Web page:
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by Edd Vick

Perhaps it was that an angel's shadow had flitted over the sand of which the window was made. Perhaps it was the pressure used in the making of it, multiples of the mystic numbers six and thirty-seven. It could have been both, or something else entirely.

"Constance? Come here, girl." The orphanage matron, Miss Gult, stumped over to pull the child away from her embroidery.

When Constance looked out the window in her room, she saw a most beautiful place. Delicate castles dotted a green landscape, and gaily-dressed paople glided from one to another of them without benefit of wings. Twice they nodded to her in passing.

"She's a good 'un, she is," said Miss Gult. "Works hard. Don't hardly make mistakes. A bit dreamy, but you can soon mend that."

But when the window was raised, she saw once more the ugly dark smokestacks, smelled the excrement of the horses that pulled fine carriages she would never use. It was twenty feet straight down to the paving stones.

"What you think? Can you use her? She don't eat much."

Constance shrank back from Miss Gult. The woman smelled of laudanum, gin, and greed. The man with her loomed over Constance and placed a hand on her head to tilt it toward the light. He skinned her top lip back with a thumb to examine her teeth.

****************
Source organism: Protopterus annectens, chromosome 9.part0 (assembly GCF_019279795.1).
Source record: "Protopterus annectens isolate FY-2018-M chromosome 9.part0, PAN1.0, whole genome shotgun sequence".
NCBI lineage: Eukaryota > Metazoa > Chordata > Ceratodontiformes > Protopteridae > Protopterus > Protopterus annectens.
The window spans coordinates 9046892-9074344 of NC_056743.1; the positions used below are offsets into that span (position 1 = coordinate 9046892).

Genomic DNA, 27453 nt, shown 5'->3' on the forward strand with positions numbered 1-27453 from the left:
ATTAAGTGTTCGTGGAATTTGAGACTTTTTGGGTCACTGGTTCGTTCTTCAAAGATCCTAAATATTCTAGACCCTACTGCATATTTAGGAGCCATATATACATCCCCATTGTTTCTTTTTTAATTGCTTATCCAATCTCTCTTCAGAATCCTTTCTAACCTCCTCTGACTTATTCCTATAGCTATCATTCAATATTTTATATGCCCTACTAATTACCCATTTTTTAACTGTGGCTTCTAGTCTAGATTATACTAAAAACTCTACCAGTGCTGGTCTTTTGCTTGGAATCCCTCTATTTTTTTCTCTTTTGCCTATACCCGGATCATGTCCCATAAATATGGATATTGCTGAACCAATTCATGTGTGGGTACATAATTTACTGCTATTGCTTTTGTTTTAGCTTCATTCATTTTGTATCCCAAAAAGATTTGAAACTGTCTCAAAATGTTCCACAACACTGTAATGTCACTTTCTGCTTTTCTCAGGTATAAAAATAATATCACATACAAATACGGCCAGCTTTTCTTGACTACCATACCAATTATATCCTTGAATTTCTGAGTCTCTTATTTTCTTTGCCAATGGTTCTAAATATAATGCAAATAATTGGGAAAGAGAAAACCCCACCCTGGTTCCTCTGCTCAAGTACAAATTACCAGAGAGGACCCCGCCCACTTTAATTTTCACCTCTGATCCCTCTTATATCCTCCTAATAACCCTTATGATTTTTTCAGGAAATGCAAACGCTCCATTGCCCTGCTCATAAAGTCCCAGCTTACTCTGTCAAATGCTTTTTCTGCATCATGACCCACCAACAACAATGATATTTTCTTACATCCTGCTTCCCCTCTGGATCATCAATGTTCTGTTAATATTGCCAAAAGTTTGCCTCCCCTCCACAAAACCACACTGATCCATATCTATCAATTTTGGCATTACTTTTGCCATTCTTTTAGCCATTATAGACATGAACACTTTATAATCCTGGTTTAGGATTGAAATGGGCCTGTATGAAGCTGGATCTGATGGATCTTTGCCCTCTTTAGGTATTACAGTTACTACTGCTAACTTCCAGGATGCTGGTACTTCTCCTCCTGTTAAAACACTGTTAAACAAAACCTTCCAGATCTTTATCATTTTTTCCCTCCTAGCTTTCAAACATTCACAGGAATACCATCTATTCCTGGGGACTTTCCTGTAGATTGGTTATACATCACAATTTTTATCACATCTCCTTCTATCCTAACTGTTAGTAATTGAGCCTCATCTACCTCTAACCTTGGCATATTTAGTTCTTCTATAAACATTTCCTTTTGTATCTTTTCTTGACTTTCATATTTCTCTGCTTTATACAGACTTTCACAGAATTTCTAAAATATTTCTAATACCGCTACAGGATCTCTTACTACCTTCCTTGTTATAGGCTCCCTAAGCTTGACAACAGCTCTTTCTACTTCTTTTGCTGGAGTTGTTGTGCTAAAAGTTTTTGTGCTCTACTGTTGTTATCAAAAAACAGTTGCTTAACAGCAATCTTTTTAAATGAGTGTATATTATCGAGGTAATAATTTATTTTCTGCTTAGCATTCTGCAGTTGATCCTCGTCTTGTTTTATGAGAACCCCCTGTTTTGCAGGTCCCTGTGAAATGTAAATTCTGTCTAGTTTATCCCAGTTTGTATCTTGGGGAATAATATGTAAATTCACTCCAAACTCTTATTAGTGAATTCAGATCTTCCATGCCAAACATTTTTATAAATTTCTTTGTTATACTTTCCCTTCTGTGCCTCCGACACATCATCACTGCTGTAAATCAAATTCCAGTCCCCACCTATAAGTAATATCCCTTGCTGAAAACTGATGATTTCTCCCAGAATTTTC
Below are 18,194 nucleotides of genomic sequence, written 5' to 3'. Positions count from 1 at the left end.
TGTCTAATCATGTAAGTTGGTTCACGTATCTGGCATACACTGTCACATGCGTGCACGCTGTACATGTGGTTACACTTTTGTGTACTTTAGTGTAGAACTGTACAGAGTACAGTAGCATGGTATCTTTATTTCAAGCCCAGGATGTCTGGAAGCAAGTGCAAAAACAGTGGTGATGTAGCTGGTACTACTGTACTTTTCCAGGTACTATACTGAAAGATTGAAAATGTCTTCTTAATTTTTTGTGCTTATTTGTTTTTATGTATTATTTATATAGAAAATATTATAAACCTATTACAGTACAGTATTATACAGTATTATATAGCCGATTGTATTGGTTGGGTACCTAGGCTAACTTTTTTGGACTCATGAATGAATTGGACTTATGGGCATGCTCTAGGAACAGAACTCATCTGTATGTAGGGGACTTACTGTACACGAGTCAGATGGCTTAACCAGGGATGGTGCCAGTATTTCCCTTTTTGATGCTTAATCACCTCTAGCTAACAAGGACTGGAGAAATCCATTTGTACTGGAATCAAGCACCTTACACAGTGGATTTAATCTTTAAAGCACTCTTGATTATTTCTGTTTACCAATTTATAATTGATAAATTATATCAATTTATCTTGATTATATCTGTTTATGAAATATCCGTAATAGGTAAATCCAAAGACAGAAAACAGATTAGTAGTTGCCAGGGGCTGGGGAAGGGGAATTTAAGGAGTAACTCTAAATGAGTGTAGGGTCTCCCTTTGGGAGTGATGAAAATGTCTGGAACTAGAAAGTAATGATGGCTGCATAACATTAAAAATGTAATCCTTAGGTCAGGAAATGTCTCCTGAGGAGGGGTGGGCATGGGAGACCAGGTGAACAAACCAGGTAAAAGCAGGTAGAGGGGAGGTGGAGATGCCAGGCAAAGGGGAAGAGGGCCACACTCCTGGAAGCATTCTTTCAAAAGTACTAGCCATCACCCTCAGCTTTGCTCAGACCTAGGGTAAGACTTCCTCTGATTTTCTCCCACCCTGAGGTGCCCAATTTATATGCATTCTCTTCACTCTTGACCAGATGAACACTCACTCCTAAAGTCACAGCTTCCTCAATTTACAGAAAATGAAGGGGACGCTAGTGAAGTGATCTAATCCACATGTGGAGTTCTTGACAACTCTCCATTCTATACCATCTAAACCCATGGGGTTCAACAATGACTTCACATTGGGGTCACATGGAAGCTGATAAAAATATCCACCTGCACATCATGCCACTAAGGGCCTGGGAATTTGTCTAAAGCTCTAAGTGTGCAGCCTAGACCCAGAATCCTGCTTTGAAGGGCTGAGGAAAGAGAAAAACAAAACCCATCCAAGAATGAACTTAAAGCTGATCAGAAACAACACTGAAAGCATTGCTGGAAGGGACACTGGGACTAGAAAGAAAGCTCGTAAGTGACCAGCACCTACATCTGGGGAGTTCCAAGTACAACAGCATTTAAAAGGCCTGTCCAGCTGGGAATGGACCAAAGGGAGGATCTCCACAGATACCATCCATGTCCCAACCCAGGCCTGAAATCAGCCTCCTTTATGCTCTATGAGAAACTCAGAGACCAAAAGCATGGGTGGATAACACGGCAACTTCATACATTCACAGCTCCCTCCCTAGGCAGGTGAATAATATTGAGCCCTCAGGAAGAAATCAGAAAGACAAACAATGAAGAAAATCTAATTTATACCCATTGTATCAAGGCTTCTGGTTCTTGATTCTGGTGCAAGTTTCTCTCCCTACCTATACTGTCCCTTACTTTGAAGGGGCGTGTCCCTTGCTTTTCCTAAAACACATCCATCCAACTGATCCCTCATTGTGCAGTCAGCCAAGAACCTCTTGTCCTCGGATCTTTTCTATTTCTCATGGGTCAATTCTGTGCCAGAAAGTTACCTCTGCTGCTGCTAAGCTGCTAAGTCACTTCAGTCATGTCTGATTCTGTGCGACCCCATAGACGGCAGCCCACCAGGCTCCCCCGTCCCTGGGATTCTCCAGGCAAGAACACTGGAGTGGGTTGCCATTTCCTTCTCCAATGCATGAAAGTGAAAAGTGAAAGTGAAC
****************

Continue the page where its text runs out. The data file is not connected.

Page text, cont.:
"Pretty," he said.

Ducking, Constance slipped out of their clutches to flee up the stairs. She knew only one place to go.

"You girl," Miss Gult called. "You come back!" The stairs shook to the measured treads of the man as he climbed after her.

Constance dashed into her room, shut the door, looked wildly toward the window. It was raised, showing only her ugly world.

Footsteps approached.

She darted to the window.

The knob turned.

Sobbing, she hauled down on the sash.

The door opened.

She dived into the window.

The man entered. He looked at, then under, the empty bed. There was no other place to hide. He crossed to the window and looked out at the city, down to the pavement.

No body.

Some weeks later another orphan girl was assigned the room. Esther sobbed on the bed, then lifted her head to look out the window.

She smiled.


I really like this one!

Posted by: Jeri Lynn | September 18, 2007 7:22 PM

Thanks, Jeri Lynn!

Posted by: Anonymous | September 20, 2007 11:02 PM

so informative, thanks to tell us.

Posted by: rorUnsado | September 30, 2010 1:34 AM

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